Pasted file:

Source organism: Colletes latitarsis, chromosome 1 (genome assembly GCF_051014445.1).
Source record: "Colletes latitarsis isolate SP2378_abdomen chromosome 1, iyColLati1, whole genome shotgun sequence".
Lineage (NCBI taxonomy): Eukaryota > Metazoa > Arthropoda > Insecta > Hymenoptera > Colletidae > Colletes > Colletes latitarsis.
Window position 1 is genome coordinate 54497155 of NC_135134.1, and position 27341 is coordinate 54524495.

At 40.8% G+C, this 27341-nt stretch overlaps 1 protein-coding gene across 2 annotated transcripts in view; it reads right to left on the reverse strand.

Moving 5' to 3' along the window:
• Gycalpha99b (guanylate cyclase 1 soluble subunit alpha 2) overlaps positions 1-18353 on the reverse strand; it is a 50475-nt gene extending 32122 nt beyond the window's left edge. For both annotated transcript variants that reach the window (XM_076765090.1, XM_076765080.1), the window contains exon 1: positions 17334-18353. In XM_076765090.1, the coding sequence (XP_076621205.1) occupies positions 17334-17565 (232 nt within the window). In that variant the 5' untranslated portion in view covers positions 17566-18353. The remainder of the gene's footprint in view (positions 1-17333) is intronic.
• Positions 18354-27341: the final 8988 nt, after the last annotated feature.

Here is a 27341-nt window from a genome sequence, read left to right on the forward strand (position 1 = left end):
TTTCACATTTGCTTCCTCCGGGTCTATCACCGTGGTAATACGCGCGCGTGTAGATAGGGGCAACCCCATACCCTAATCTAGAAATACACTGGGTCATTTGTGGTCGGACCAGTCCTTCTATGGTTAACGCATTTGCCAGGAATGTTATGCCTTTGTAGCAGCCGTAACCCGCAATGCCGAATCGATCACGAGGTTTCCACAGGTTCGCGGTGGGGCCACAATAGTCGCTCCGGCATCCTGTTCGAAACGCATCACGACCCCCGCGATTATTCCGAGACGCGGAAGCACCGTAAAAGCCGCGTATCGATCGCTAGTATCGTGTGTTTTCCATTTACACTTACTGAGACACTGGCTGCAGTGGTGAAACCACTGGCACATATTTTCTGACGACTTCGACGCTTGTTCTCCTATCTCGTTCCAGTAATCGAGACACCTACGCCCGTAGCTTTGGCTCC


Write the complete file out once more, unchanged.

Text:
Source organism: Colletes latitarsis, chromosome 1 (genome assembly GCF_051014445.1).
Source record: "Colletes latitarsis isolate SP2378_abdomen chromosome 1, iyColLati1, whole genome shotgun sequence".
Lineage (NCBI taxonomy): Eukaryota > Metazoa > Arthropoda > Insecta > Hymenoptera > Colletidae > Colletes > Colletes latitarsis.
Window position 1 is genome coordinate 54497155 of NC_135134.1, and position 27341 is coordinate 54524495.

At 40.8% G+C, this 27341-nt stretch overlaps 1 protein-coding gene across 2 annotated transcripts in view; it reads right to left on the reverse strand.

Moving 5' to 3' along the window:
• Gycalpha99b (guanylate cyclase 1 soluble subunit alpha 2) overlaps positions 1-18353 on the reverse strand; it is a 50475-nt gene extending 32122 nt beyond the window's left edge. For both annotated transcript variants that reach the window (XM_076765090.1, XM_076765080.1), the window contains exon 1: positions 17334-18353. In XM_076765090.1, the coding sequence (XP_076621205.1) occupies positions 17334-17565 (232 nt within the window). In that variant the 5' untranslated portion in view covers positions 17566-18353. The remainder of the gene's footprint in view (positions 1-17333) is intronic.
• Positions 18354-27341: the final 8988 nt, after the last annotated feature.

Here is a 27341-nt window from a genome sequence, read left to right on the forward strand (position 1 = left end):
TTTCACATTTGCTTCCTCCGGGTCTATCACCGTGGTAATACGCGCGCGTGTAGATAGGGGCAACCCCATACCCTAATCTAGAAATACACTGGGTCATTTGTGGTCGGACCAGTCCTTCTATGGTTAACGCATTTGCCAGGAATGTTATGCCTTTGTAGCAGCCGTAACCCGCAATGCCGAATCGATCACGAGGTTTCCACAGGTTCGCGGTGGGGCCACAATAGTCGCTCCGGCATCCTGTTCGAAACGCATCACGACCCCCGCGATTATTCCGAGACGCGGAAGCACCGTAAAAGCCGCGTATCGATCGCTAGTATCGTGTGTTTTCCATTTACACTTACTGAGACACTGGCTGCAGTGGTGAAACCACTGGCACATATTTTCTGACGACTTCGACGCTTGTTCTCCTATCTCGTTCCAGTAATCGAGACACCTACGCCCGTAGCTTTGGCTCC